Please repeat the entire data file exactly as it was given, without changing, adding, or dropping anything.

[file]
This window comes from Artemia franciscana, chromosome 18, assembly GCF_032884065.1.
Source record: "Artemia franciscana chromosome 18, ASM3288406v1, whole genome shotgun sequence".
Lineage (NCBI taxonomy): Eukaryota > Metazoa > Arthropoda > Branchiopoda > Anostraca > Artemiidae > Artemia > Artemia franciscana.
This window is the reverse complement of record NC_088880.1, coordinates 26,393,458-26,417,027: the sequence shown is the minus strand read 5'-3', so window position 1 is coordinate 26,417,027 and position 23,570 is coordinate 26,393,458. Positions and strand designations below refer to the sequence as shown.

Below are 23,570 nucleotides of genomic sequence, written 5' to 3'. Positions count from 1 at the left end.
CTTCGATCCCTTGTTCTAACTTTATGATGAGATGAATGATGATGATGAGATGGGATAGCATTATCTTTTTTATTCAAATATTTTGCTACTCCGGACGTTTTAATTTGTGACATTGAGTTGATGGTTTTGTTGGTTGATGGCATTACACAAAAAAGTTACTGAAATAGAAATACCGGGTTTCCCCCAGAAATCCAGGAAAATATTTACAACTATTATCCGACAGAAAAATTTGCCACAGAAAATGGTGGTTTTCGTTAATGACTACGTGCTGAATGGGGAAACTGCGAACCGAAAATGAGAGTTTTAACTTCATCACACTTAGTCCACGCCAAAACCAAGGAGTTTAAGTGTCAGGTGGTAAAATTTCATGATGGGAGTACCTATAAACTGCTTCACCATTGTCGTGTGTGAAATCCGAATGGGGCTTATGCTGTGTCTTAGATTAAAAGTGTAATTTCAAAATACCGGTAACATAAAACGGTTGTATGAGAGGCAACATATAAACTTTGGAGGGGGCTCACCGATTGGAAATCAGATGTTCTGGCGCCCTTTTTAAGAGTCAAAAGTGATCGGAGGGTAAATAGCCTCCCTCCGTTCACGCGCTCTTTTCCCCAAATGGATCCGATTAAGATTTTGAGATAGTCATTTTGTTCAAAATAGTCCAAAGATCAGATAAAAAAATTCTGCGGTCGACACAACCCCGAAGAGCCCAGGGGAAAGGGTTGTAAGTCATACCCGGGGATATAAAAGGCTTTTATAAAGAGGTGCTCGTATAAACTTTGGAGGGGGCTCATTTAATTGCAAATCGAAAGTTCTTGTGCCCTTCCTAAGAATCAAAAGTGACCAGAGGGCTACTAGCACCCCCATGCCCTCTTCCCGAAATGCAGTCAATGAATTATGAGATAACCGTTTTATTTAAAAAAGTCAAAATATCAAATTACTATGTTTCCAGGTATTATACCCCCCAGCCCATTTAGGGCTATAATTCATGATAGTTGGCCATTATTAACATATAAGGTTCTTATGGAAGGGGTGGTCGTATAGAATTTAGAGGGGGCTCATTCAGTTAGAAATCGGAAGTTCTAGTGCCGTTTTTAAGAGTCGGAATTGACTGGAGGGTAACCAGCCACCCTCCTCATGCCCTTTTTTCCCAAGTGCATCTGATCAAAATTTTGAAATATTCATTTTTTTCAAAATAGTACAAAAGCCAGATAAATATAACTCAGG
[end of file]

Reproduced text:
This window comes from Artemia franciscana, chromosome 18, assembly GCF_032884065.1.
Source record: "Artemia franciscana chromosome 18, ASM3288406v1, whole genome shotgun sequence".
Lineage (NCBI taxonomy): Eukaryota > Metazoa > Arthropoda > Branchiopoda > Anostraca > Artemiidae > Artemia > Artemia franciscana.
This window is the reverse complement of record NC_088880.1, coordinates 26,393,458-26,417,027: the sequence shown is the minus strand read 5'-3', so window position 1 is coordinate 26,417,027 and position 23,570 is coordinate 26,393,458. Positions and strand designations below refer to the sequence as shown.

Below are 23,570 nucleotides of genomic sequence, written 5' to 3'. Positions count from 1 at the left end.
CTTCGATCCCTTGTTCTAACTTTATGATGAGATGAATGATGATGATGAGATGGGATAGCATTATCTTTTTTATTCAAATATTTTGCTACTCCGGACGTTTTAATTTGTGACATTGAGTTGATGGTTTTGTTGGTTGATGGCATTACACAAAAAAGTTACTGAAATAGAAATACCGGGTTTCCCCCAGAAATCCAGGAAAATATTTACAACTATTATCCGACAGAAAAATTTGCCACAGAAAATGGTGGTTTTCGTTAATGACTACGTGCTGAATGGGGAAACTGCGAACCGAAAATGAGAGTTTTAACTTCATCACACTTAGTCCACGCCAAAACCAAGGAGTTTAAGTGTCAGGTGGTAAAATTTCATGATGGGAGTACCTATAAACTGCTTCACCATTGTCGTGTGTGAAATCCGAATGGGGCTTATGCTGTGTCTTAGATTAAAAGTGTAATTTCAAAATACCGGTAACATAAAACGGTTGTATGAGAGGCAACATATAAACTTTGGAGGGGGCTCACCGATTGGAAATCAGATGTTCTGGCGCCCTTTTTAAGAGTCAAAAGTGATCGGAGGGTAAATAGCCTCCCTCCGTTCACGCGCTCTTTTCCCCAAATGGATCCGATTAAGATTTTGAGATAGTCATTTTGTTCAAAATAGTCCAAAGATCAGATAAAAAAATTCTGCGGTCGACACAACCCCGAAGAGCCCAGGGGAAAGGGTTGTAAGTCATACCCGGGGATATAAAAGGCTTTTATAAAGAGGTGCTCGTATAAACTTTGGAGGGGGCTCATTTAATTGCAAATCGAAAGTTCTTGTGCCCTTCCTAAGAATCAAAAGTGACCAGAGGGCTACTAGCACCCCCATGCCCTCTTCCCGAAATGCAGTCAATGAATTATGAGATAACCGTTTTATTTAAAAAAGTCAAAATATCAAATTACTATGTTTCCAGGTATTATACCCCCCAGCCCATTTAGGGCTATAATTCATGATAGTTGGCCATTATTAACATATAAGGTTCTTATGGAAGGGGTGGTCGTATAGAATTTAGAGGGGGCTCATTCAGTTAGAAATCGGAAGTTCTAGTGCCGTTTTTAAGAGTCGGAATTGACTGGAGGGTAACCAGCCACCCTCCTCATGCCCTTTTTTCCCAAGTGCATCTGATCAAAATTTTGAAATATTCATTTTTTTCAAAATAGTACAAAAGCCAGATAAATATAACTCAGG